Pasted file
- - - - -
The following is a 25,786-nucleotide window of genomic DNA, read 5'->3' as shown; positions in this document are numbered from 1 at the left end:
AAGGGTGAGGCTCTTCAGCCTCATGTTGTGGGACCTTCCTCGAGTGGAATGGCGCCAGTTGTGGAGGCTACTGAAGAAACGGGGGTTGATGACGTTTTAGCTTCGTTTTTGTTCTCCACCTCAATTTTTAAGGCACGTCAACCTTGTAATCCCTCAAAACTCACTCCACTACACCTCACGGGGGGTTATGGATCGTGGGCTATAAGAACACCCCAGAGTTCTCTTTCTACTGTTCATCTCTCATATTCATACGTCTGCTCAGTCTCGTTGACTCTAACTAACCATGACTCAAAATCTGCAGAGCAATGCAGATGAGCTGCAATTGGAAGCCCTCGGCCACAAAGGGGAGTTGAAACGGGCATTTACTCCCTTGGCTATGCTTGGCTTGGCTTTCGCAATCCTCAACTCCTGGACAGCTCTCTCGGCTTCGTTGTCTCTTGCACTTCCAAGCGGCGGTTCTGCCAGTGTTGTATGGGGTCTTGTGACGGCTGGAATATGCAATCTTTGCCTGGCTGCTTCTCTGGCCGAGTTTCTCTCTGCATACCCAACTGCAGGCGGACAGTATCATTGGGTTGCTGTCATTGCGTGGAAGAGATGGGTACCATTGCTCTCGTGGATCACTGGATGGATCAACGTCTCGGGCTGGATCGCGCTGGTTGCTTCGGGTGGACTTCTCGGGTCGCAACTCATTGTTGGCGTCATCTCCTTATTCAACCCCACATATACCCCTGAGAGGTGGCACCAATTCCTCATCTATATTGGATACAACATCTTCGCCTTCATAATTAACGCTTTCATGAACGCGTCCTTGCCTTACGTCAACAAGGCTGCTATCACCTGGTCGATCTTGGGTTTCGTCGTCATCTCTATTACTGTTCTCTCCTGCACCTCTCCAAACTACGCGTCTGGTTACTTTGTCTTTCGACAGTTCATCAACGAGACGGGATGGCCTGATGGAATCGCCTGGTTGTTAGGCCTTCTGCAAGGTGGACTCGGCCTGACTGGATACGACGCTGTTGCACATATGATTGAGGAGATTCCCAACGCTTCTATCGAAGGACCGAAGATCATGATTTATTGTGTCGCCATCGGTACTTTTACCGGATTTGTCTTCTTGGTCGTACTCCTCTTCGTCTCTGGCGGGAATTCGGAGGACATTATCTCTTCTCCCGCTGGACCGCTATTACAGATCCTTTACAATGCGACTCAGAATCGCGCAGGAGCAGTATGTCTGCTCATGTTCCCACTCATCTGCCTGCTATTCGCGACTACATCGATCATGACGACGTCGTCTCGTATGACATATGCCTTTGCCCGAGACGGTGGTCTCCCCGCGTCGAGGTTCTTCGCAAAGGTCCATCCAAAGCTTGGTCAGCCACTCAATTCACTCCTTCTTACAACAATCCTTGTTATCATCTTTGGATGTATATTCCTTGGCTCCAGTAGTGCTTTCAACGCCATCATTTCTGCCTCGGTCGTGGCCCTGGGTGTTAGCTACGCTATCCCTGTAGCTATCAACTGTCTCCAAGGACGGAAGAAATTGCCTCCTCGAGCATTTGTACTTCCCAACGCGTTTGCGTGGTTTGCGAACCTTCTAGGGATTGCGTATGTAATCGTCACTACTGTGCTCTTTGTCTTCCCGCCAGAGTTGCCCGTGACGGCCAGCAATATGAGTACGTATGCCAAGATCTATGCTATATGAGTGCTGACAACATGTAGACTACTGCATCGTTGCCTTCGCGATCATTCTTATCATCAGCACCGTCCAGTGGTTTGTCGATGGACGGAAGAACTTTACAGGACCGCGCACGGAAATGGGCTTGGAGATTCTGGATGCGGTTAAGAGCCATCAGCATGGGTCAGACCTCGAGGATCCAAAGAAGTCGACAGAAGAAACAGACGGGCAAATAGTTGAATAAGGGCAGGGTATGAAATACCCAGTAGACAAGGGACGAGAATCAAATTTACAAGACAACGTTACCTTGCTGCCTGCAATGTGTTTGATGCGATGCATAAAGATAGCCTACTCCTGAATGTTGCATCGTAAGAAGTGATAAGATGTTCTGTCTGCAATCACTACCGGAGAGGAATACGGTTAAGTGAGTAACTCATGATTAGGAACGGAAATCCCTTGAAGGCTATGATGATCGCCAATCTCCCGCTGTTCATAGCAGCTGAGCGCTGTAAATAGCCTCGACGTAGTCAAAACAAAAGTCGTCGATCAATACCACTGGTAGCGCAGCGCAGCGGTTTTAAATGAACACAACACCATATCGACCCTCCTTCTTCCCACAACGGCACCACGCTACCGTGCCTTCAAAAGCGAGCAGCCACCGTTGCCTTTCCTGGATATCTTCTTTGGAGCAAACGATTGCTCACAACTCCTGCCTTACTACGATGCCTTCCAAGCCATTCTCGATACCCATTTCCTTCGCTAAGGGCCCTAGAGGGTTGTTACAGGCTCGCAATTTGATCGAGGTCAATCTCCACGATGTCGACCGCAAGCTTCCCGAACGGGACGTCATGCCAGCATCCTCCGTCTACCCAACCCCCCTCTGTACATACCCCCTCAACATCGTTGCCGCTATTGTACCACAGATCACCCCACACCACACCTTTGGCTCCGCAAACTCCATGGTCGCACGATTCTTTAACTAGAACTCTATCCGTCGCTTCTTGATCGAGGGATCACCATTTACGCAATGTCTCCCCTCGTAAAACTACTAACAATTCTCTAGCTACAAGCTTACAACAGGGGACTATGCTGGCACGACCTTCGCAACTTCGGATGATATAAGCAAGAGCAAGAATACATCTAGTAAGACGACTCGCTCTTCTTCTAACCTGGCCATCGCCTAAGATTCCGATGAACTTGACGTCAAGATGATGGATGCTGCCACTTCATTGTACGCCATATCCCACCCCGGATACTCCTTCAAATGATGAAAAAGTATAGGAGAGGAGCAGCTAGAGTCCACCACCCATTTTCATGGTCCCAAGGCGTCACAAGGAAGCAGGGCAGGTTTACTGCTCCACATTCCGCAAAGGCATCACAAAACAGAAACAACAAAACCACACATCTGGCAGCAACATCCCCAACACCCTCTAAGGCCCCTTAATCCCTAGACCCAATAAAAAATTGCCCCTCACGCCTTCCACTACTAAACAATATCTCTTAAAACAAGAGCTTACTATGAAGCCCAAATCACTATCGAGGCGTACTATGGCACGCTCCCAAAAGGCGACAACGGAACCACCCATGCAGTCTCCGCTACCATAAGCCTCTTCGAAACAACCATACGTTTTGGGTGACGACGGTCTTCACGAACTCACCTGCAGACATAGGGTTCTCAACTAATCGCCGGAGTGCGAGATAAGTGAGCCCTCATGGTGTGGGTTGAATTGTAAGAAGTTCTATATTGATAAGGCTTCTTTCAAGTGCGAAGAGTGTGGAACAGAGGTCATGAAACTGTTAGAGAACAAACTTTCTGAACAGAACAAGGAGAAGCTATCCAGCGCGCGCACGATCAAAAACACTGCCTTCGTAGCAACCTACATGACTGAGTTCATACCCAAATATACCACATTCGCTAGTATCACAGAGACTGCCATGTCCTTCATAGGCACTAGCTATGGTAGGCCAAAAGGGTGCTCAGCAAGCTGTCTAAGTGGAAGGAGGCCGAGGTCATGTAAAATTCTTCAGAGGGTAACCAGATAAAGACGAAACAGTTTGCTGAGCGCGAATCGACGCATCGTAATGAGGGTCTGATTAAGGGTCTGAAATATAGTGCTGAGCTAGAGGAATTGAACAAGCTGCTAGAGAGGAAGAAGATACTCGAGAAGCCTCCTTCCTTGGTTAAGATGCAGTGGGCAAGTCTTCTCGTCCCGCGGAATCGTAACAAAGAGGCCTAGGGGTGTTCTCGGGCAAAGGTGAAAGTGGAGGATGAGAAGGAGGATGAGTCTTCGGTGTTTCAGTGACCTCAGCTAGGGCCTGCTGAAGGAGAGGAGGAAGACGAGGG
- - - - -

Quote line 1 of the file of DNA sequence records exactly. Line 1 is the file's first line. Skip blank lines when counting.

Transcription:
The following is a 25,786-nucleotide window of genomic DNA, read 5'->3' as shown; positions in this document are numbered from 1 at the left end: